The students are quiet. They want to know what will happen next. Residential Life will contact them, she says, but she’s been trained not to promise any particular outcome. It’s out of her hands now.

Nearly 24 hours after he awoke from his dream, Jeff Ayisire is still moving his family’s things into their new house. He has made at least seven trips, driving by the local hospital each time.

In their old house, earlier in the day, he swept by the fireplace. This was the room where his sister, Helen Etuk, first isolated when she got sick.

Etuk planned to graduate early from the University of North Texas, which didn’t surprise Ayisire. His sister, an aspiring pediatrician, was driven, with an eye toward saving money. She wanted to be able to provide for their mother.

In the spring North Texas’s president announced the campus would try to reopen more completely for fall. Etuk was excited, Ayisire remembered. She planned to live in an apartment. Her family worried — Etuk had lupus and was immunocompromised — but he said they trusted the university. If they’re open, they’re probably taking the precautionary measures, so no one will catch it, Ayisire remembered thinking. Their family urged her to wear a mask and gloves, and she did.

One day on campus, Etuk was on the phone with her mother, coughing severely, Ayisire said. Etuk came home. Over the following days, she grew weaker, unable to take the stairs. She couldn’t smell a diffuser filled with peppermint essential oil. At the hospital near their house, she learned she had Covid-19, and she stayed there. She hoped she would get out by Thanksgiving, then Christmas, then New Year’s.

She blamed herself for going back to college, Ayisire remembered. She apologized constantly. He tried to remind her: “It’s not your fault. It’s nobody’s fault. It’s God’s will.”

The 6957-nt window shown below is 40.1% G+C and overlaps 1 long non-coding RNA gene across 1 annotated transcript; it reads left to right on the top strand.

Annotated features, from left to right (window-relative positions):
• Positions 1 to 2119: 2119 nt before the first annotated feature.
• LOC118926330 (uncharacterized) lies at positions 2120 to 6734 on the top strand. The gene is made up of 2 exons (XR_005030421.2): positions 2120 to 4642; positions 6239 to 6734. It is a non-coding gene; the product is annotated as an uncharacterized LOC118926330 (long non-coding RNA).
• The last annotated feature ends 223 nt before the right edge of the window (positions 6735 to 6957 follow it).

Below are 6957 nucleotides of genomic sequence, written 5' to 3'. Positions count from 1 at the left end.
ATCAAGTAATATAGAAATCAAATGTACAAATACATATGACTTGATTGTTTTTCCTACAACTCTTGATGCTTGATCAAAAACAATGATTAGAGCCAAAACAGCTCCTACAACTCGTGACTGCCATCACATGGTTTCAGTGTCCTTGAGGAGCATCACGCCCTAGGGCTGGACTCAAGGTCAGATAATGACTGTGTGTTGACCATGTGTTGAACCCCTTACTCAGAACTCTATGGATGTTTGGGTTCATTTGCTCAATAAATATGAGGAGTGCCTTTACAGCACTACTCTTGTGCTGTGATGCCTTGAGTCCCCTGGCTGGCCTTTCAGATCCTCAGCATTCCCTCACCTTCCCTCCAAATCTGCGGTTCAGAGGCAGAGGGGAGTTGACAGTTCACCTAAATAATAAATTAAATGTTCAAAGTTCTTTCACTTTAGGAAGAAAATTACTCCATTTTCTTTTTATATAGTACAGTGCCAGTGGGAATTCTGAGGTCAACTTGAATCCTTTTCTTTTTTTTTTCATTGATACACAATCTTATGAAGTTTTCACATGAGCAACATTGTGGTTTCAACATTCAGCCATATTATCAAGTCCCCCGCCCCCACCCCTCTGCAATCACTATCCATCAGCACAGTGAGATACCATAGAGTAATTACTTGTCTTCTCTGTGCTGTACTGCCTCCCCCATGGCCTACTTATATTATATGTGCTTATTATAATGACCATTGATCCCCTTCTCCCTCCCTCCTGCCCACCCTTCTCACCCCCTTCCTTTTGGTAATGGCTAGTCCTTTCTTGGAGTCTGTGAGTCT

Months passed. She told Ayisire to be strong, to love God. Hearing that from his younger sister broke him. “I am supposed to be the one to protect you,” he replied. “I’m supposed to be the one to encourage you.”

She died on January 12, weeks before her 21st birthday. To Ayisire, it felt like losing a daughter.

At the funeral, a friend praised her vibrant spirit. Her family began fund raising for a scholarship in her name. In January, days after her death, North Texas urged all students, faculty, and staff to get a Covid-19 test before returning to campus. The campus made some testing mandatory for students later in the semester. Ayisire said he appreciated the step. “Lives are at stake,” he says. If colleges can’t test, “they need to leave people online. It’s going to make things worse.”

Almost immediately after Etuk’s death, her family decided to move farther from the hospital where she died. Ayisire knows moving won’t immediately make things better. It can’t. Easter will come, and his sister will still be gone. Then Mother’s Day, then Christmas. But the distance and fresh start may ease the pain.

Ayisire leaves the old house for the last time at nearly 4 a.m. Tuesday, a full day since he woke up after dreaming of his sister. The rooms are empty, and he leaves behind the key.